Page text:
"The war against drug trafficking, it hasn't worked and it's turned the migrants into merchandise for the organized crime," Sanchez said. "Actually, what the governments of the United States and Mexico did was to turn over the administration of the migration flows to the organized crime."

Though the mothers were from Central America, the pain of the missing has resonated with Mexicans, many of whom have also been searching for missing loved ones. Later Friday, the mothers met with families from northern Nuevo Leon state.

"We know your pain. We speak the same language," said Irma Leticia Hidalgo, a mother from a Monterrey suburb whose son was kidnapped last year. "Your missing are our missing."

Hidalgo said her 18-year-old son was taken from their home in the middle of the night by about 10 men, half of them wearing police vests from a nearby town, who went on to steal everything of value in the house. Although she paid a ransom and was told she'd have her son back in a few hours, he never returned.

She ultimately retired from her teaching job to look for him.

This year is the second caravan trip for Clementina Murcia Gonzalez, who long dreamed of traveling with her family to Mexico, but the woman from San Pedro Sula, Honduras, had a happier journey in mind.

Murcia, 68, is searching for two sons who disappeared while on their way to the United States to find work. Without the caravan's help, she wouldn't have been able to pay for the trip to Mexico, she said.

Her eldest son, Jorge Orlando Funez Murcia, was 17 when he left home in 1987. Like his father and brother, Funez was a mechanic, but couldn't make a living back home.

His mother tried to investigate his whereabouts as best she could from Honduras, eventually hearing from friends that her son was killed in a rail yard in Guadalajara. "They haven't brought me a body or anything, that's why I decided to look for him," she said.

Fifteen years later, Murcia's younger son, Almagro Orlando Funez Murcia, sneaked away without her permission. He was 23. After five years without a word he called her from southern Mexico to ask for money, which she didn't have.

The next call came from a Mexican man who said her son was at the U.S. border, but he couldn't continue without more money. Murcia asked to speak to her son, but the man said he was bathing. She told the man to have her son call back, but she never heard from him again.

After her son Gabriel Salmeron disappeared, Hernandez also received extortion calls. The last Hernandez had heard from Salmeron he was in Nuevo Laredo, and then nothing. But at one point during the five-year void, she started getting calls from someone who said they had Salmeron in Houston. She sent them $200, but they kept asking for more. They refused to put him on the phone, so she doesn't think they ever had him.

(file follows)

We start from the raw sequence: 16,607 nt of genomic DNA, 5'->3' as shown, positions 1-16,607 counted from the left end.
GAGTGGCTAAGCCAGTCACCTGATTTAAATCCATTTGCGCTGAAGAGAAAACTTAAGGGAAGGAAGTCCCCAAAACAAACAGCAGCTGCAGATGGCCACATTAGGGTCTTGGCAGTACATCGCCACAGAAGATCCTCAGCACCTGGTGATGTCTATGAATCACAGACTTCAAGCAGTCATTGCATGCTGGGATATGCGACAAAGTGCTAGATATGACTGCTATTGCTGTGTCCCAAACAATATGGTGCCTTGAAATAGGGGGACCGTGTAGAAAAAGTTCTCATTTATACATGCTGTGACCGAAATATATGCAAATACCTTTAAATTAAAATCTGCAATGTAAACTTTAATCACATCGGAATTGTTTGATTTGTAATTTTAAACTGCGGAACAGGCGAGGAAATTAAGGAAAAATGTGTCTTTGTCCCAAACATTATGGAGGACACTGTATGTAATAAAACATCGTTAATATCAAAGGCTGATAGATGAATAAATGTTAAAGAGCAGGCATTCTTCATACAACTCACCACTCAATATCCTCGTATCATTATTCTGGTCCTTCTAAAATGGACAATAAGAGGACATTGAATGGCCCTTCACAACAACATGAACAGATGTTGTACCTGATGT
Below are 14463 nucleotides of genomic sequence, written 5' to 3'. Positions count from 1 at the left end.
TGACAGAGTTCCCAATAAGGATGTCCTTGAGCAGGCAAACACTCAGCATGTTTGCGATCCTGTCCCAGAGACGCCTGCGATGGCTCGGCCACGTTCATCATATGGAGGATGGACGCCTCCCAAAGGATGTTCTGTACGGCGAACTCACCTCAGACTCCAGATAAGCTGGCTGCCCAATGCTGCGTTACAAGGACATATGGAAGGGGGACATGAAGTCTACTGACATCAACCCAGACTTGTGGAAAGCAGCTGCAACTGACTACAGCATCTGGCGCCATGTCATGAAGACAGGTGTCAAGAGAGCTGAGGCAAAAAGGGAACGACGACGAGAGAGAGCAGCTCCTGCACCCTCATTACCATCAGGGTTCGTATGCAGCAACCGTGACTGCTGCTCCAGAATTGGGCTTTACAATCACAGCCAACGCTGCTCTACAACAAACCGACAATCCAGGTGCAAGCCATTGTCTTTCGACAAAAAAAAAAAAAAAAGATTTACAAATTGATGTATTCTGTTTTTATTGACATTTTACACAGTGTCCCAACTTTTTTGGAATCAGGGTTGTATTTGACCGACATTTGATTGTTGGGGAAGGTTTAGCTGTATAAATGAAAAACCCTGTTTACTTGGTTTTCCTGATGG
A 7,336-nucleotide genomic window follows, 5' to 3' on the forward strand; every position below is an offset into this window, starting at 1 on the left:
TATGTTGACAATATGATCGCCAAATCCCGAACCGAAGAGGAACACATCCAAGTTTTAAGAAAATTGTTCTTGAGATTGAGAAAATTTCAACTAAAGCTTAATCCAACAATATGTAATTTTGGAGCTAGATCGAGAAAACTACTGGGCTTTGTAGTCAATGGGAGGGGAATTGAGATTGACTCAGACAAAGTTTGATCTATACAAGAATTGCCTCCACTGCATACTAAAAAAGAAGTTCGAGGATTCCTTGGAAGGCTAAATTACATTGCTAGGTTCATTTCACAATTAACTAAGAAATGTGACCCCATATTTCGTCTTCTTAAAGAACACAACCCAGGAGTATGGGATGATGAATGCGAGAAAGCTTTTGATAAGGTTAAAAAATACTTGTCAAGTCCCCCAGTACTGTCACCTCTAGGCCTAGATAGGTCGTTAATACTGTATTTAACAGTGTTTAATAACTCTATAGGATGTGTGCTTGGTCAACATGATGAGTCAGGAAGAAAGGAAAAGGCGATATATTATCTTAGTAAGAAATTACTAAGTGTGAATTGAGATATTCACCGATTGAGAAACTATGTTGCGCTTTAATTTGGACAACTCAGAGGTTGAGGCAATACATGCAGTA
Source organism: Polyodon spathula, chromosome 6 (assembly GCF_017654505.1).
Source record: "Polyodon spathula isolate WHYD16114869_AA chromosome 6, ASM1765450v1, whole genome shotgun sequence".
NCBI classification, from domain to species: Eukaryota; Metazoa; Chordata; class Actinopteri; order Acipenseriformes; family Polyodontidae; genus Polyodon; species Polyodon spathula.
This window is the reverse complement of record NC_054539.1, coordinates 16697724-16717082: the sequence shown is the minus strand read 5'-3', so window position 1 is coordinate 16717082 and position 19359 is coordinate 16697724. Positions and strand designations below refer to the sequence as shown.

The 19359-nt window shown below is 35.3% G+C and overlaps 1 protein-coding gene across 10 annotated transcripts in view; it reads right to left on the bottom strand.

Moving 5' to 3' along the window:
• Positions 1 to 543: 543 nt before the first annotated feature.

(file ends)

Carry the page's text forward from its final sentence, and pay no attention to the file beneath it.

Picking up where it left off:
Salmeron said he didn't make it beyond Nuevo Laredo. He lost himself in drugs and wound up in Monterrey, wandering the streets looking for his next fix until he ran into members of an evangelical church that specializes in outreach to addicts. Now he's training to be a pastor.

The church's leader at first opposed the reunion between Hernandez and her son, fearing his promising young preacher would return to Honduras. But by Friday, the church had turned the reunion into a giant event. Members wore "Adictos a Cristo" (Addicted to Christ) T-shirts and inside a high-ceilinged auditorium, Christian rock thundered from a stage complete with a light show and smoke machine.

Salmeron entered with flowers for his mother. They clutched each other in a long embrace surrounded by cameras, before the son, wearing a gray suit and purple tie, launched into a sermon about his journey.

"My mother was in search of a miracle and this miracle became real," he said from the stage. Later, he said it was the happiest day of his life.

Watching the reunion of Hernandez with her son, Murcia and several other mothers wiped away tears.

"I was thinking in that moment that one day it will be my turn," Murcia said later. "It will be my turn to find him, whichever of the two."